How Long Will Retirement Assets Last?

It is a symptom of middle age that one begins to ponder the prospects of retirement and an occupational affliction of a scientist to marshal mathematics to consider this question. It is difficult to estimate how much income one needs upon retirement. There are many mitigating factors. A retired person is no longer contributing to Social Security and a retirement plan and so this portion of gross income can be dispensed with. The costs of commuting are no longer a factor and usually by the time of retirement one’s house has been paid for and children have left the home. On the other hand, idleness is not a hopeful retirement prospect. Engaging in activities such as travel introduce additional costs. For someone of modest retirement assets, Social Security will form a larger fraction of post-work income. At higher incomes, Social Security drops to a smaller fraction of the total expected income. For baby boomers, there is also the prospect that demographic trends will place strong downward pressure on Social Security payments, particularly for those whose may have other resources.

Here we put off the question of exactly how much income one needs and try to compute for a given amount of retirement assets, what is a reasonable spending level that will allow those assets to last a lifetime. There are two key factors to answering this question: (1) What is a reasonable rate of return on accumulated assets? (2) How much will inflation erode these assets. To answer this question, we performed a simple simulation, the results of which are shown below in Figure 1.

Figure 1. Retirement scenarios.

We begin the simulation with $1,000,000 in retirement assets. Any values we compute can easily be scaled based on actual assets. We also begin with the assumption that we can safely expect a long-term investment rate of return of 5%. We then assume that the first year we withdraw an income $40,000 (4% of the total). If we started with $2,000,000 in retirement assets, the yearly income would scale to $90,000.For the each subsequent year we increase the withdrawal amount by the inflation rate. Overtime, the $40,000 withdrawal gets nominally larger to maintain a real income of $40,000.

The blue curve starting at year 0 shows the remaining assets as a function of time for a 2% inflation rate (left scale). Note that for more than the first 25 years, there is actual growth in the nominal level of assets.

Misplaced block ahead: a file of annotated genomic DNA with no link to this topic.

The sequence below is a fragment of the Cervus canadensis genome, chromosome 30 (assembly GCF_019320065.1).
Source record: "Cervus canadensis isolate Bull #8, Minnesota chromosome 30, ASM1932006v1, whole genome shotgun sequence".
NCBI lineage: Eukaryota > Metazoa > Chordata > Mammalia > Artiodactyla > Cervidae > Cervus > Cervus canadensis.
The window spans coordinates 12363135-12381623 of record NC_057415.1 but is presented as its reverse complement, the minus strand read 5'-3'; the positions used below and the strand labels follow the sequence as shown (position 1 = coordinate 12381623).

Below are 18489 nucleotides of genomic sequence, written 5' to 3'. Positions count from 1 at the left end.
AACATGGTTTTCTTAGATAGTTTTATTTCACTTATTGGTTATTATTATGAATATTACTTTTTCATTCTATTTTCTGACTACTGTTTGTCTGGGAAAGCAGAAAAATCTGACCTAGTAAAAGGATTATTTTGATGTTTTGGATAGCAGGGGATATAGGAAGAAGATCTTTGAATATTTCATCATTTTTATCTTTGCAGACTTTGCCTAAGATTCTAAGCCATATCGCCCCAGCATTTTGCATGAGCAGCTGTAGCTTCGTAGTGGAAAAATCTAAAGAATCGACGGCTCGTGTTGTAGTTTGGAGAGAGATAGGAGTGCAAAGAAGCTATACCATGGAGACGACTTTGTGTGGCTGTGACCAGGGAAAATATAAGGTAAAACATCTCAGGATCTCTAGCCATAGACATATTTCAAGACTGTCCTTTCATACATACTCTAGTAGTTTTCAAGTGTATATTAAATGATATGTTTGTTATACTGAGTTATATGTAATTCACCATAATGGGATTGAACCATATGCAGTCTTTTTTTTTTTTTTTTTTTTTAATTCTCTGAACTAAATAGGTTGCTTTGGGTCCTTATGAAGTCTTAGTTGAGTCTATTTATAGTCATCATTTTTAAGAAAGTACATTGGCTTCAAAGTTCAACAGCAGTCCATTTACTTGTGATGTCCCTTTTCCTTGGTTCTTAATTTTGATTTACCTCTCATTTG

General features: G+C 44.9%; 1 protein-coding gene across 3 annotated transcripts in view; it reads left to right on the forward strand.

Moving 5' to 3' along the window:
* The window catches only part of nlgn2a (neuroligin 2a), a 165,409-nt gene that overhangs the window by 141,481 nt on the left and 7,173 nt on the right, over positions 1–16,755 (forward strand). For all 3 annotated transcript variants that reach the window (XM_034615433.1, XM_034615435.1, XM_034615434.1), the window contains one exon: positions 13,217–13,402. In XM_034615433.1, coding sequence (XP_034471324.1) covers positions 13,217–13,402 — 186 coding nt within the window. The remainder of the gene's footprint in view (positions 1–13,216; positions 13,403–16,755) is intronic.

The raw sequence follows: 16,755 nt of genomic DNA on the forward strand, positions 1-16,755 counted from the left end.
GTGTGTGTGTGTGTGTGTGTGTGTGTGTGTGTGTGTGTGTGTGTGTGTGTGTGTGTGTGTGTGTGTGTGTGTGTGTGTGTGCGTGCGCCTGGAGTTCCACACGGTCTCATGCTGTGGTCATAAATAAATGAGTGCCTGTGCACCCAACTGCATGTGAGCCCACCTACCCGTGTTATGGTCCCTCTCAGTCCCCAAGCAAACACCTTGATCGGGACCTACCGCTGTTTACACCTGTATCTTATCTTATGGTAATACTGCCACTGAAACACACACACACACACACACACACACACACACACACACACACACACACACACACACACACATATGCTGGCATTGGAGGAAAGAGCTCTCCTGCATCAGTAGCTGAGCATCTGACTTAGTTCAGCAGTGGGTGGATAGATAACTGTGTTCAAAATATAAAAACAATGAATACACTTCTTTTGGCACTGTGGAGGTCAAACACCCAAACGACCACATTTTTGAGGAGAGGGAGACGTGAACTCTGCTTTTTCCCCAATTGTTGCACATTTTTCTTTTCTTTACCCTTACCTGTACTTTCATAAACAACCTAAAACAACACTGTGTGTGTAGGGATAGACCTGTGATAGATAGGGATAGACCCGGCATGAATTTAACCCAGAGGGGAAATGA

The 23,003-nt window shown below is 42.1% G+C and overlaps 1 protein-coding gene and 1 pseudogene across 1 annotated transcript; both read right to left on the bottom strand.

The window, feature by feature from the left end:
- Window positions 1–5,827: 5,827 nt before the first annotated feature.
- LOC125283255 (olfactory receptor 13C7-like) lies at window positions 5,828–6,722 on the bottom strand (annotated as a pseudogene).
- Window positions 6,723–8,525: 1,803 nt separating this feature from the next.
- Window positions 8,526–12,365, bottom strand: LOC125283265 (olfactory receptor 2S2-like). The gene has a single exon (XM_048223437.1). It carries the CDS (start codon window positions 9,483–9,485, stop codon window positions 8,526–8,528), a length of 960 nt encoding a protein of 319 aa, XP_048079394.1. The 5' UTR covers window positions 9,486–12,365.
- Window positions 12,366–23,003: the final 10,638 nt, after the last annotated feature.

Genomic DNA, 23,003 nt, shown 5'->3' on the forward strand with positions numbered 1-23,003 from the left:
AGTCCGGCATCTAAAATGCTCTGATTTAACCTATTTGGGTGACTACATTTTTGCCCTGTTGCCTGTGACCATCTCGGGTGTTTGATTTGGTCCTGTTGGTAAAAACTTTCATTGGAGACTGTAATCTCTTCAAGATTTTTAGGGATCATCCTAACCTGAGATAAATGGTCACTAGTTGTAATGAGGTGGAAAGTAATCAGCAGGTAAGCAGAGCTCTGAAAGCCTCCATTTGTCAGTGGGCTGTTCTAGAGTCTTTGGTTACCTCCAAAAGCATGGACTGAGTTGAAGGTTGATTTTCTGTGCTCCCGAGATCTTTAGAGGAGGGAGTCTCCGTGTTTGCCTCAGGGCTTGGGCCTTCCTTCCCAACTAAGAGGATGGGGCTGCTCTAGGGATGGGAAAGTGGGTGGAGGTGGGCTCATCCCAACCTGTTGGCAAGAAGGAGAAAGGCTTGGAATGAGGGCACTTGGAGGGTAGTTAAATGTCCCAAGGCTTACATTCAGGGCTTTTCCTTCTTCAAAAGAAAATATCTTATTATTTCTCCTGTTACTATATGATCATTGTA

The other blue curve represents the nominal income as a function of time (right scale). After 40 years, the nominal income under this scenario would grow to nearly $90,000, but it would presumably purchase what $40,000 would have bought at the start of retirement.Note further, that after 40 years, there are sill significant assets remaining, nominally over $500,000. Assuming a retirement age of 65, retirement assets would still remain at age 105.

The red and yellow curves represent the results of similar scenarios assuming inflation rates of 3% and 4%, respectively. Even with a 3% inflation rate, we could maintain a $40,000 real income until age 100. At 4% inflation (or a real rate of 1% for a nominal 5% investment return), funds would last until age 95. In other words, if we can maintain real rates of return on our investment of 1% or greater, a retirement income of 4% of the original assets should should last a lifetime.

How reasonable is it to assume that such rates could last over the three or four decades of retirement? As Physicist Neils Bohr once quipped, “Prediction is very difficult, especially about the future.” If we knew with certainty future inflation rates, investment rates of return, and the number of years we would live, retirement planning would be substantially easier. We can, however, look at the past to determine whether our assumptions about the future are plausible.

Figure 2. Comparison of CPI-derived inflation rates with CD rates.

The yellow curve in Figure 2 is the inflation rate computed from the Consumer Price Index for Urban Areas (CPI-U) from the Bureau of Labor Statistics from 1913 to 2006 (left scale). There have been many oscillations in the past, yet over the last few decades these extremes seem to have modulated. The end of the 1970’s was the last time that we suffered under double-digit inflation. From the 1980’s to the present we have enjoyed inflation rates less that 5%, usually much less.

For our purposes here, the relationship between inflation rates and the nominal rates of return on safe investments is what matters. As long as the investment rate of return on accumulated assets is appreciably larger than the inflation rate, then inflation risks are alleviated. The blue curve inf Figure 2 represents the rate of return from an average of 3-month Certificate of Deport (left scale). Usually, but not always. CDs have rates of return greater than the inflation rate.The red curve is the difference between the CD and CPI-derived inflation rates (right scale). Since 1968, the period over which we have managed to find data, the difference between the two has averaged 2%. For the scenarios outlined in Figure 1, assuming an investment rate of return of 5% and inflation rate of 3% seems reasonable.

There are a number of factors which will mitigate inflation risks associated with retirement. First, a CD rate of return is about about as conservative as one can get. A slightly more aggressive investment strategy would likely improve the long-term investment rate of return. Moreover, the CPI is thought to overestimate the real inflation rate. We actually might be able to increase withdrawals from assets at a rate lower than the inflation rate and maintain the same standard of living. Finally, any retirement strategy need not be rigid. As the investment returns and inflation change, it is possible to alter the withdrawal strategies as accumulated assets increase or decrease unexpectedly.

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